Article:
Chambers 20th Century Dictionary
strēk, n. a line or long mark different in colour from the ground, a band of marked colour of some length, a stripe: a slight characteristic, a trace, a passing mood: (min.) the appearance presented by the surface of a mineral when scratched: a strake or line of planking: a short piece of iron forming one section of a pieced tire on the wheel of an artillery-carriage.—v.t. to form streaks in: to mark with streaks.—adj. Streaked, streaky, striped: (U.S.) confused.—n. Streak′iness.—adj. Streak′y, marked with streaks, striped: uneven in quality. [A.S. strica, a stroke—strícan, to go, Ger. strich; cf. Strike. Skeat makes it Scand., Sw. strek, Dan. streg, a dash.]
strēk, v.t. (Scot.) to lay out a corpse for burial.—v.i. to stretch out.
strēk, v.i. (U.S.) to run swiftly.
Streak was born out of the frustration of constantly having to switch between their inbox (where they do their work) and separate systems. Their goal is to take the work out of managing the processes you do everyday.
The numerical value of streak in Chaldean Numerology is: 8
The numerical value of streak in Pythagorean Numerology is: 2
The NFL has typically won most of the appeals, but they're on a bit of a losing streak lately.
You never mess with a winning streak, but it does feel like all the teams are going to want to touch this. There's going to be hot competition to play this.
I said 'hey, Houston, I've got the world in my window,' and the world is about the size of your thumbnail if you hold it out arm's length in front of you. The whole focus of your attention goes into this little thing out there. It's in a black void, which makes its colors even more impressive. Primarily, you get the blue of the oceans, the white of the clouds, you get a little streak of tan that we call continents, but they're not that noticeable. It just looks glorious.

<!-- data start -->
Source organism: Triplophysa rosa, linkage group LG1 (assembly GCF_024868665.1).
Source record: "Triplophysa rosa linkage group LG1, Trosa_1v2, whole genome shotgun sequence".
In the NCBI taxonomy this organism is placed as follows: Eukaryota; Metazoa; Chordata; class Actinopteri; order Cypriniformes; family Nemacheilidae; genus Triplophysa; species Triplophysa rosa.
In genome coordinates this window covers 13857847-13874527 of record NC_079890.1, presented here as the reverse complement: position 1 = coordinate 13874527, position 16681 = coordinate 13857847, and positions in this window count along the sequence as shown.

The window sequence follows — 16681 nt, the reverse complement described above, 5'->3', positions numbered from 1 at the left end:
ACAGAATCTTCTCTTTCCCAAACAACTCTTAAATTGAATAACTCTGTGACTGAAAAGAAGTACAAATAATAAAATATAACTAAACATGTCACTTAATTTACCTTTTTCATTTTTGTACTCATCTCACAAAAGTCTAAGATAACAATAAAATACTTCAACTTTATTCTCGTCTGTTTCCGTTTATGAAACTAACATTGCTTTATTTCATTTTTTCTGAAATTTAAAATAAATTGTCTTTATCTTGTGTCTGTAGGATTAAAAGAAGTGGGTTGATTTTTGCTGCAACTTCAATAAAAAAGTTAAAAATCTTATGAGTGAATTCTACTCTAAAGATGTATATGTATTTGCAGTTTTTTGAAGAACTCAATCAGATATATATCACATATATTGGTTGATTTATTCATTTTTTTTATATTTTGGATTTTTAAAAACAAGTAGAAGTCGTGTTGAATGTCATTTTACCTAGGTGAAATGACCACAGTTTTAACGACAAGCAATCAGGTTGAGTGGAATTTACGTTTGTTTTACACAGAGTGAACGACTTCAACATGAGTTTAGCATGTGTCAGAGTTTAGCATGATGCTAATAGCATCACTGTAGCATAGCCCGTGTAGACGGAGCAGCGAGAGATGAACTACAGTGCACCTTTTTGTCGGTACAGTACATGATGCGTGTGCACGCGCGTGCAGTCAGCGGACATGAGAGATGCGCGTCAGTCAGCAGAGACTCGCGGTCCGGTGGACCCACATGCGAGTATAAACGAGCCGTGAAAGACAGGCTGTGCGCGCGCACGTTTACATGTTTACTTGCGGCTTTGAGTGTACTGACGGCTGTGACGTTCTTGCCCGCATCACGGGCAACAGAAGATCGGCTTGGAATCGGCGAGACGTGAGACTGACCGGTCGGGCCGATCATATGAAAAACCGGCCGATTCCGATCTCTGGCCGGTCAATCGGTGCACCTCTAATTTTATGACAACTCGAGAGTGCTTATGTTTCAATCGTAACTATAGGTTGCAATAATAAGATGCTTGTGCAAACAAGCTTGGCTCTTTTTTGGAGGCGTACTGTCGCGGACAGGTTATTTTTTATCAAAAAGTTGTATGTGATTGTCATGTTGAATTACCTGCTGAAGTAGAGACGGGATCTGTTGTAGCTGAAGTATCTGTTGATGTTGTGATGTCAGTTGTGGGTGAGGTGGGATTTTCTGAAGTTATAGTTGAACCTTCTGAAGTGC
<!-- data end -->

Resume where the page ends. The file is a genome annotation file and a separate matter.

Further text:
This was the largest positive weekly net inflow of the year coming in at over twice that of the $16.6 billion net inflow for the fund-flows week ended January 27, 2016, of note, equity funds broke a 10-week streak of net outflows by taking in $7.8 billion in net new money and municipal bond funds recorded their 41st straight week of inflows as they grew their coffers by $1.2 billion.
Not surprising to see the large net outflows from them as it aligns with market performance and the negative flows from equity funds, the high-yield results were the main reason that taxable bond mutual funds suffered a weekly net outflow this week of $263 million, which broke a streak of 17 straight weekly net inflows.
Popularity rank by frequency of use
Translations for streak
From our Multilingual Translation Dictionary
- Schliere, schlieren, flitzenGerman
- rayarse, sarta, correr, rayar, toque, raya, racha, geómetra, trazoSpanish
- sarja, [[tulla]] [[juovikkaaksi]], [[tehdä]] [[juovikkaaksi]], jänönvihmamittari, viiru, juova, raita, piirre, viuhahtaa, juovittaaFinnish
- mite, raieFrench
- stìom, srianScottish Gaelic
- striatura, strisciaItalian
- полоса́, поло́скаRussian
- rad, ränderSwedish
Get even more translations for streak »
Find a translation for the streak definition in other languages:
Select another language:
- - Select -
- 简体中文 (Chinese - Simplified)
- 繁體中文 (Chinese - Traditional)
- Español (Spanish)
- Esperanto (Esperanto)
- 日本語 (Japanese)
- Português (Portuguese)
- Deutsch (German)
- العربية (Arabic)
- Français (French)
- Русский (Russian)
- ಕನ್ನಡ (Kannada)
- 한국어 (Korean)
- עברית (Hebrew)
- Gaeilge (Irish)
- Українська (Ukrainian)
- اردو (Urdu)
- Magyar (Hungarian)
- मानक हिन्दी (Hindi)
- Indonesia (Indonesian)
- Italiano (Italian)
- தமிழ் (Tamil)
- Türkçe (Turkish)
- తెలుగు (Telugu)
- ภาษาไทย (Thai)
- Tiếng Việt (Vietnamese)
- Čeština (Czech)
- Polski (Polish)
- Bahasa Indonesia (Indonesian)
- Românește (Romanian)
- Nederlands (Dutch)
- Ελληνικά (Greek)
- Latinum (Latin)
- Svenska (Swedish)
- Dansk (Danish)
- Suomi (Finnish)
- فارسی (Persian)
- ייִדיש (Yiddish)
- հայերեն (Armenian)
- Norsk (Norwegian)
- English (English)
Word of the Day
Would you like us to send you a FREE new word definition delivered to your inbox daily?
Use the citation below to add this definition to your bibliography:
"streak." Definitions.net. STANDS4 LLC, 2023. Web. 8 Feb. 2023. <https://www.definitions.net/definition/streak>.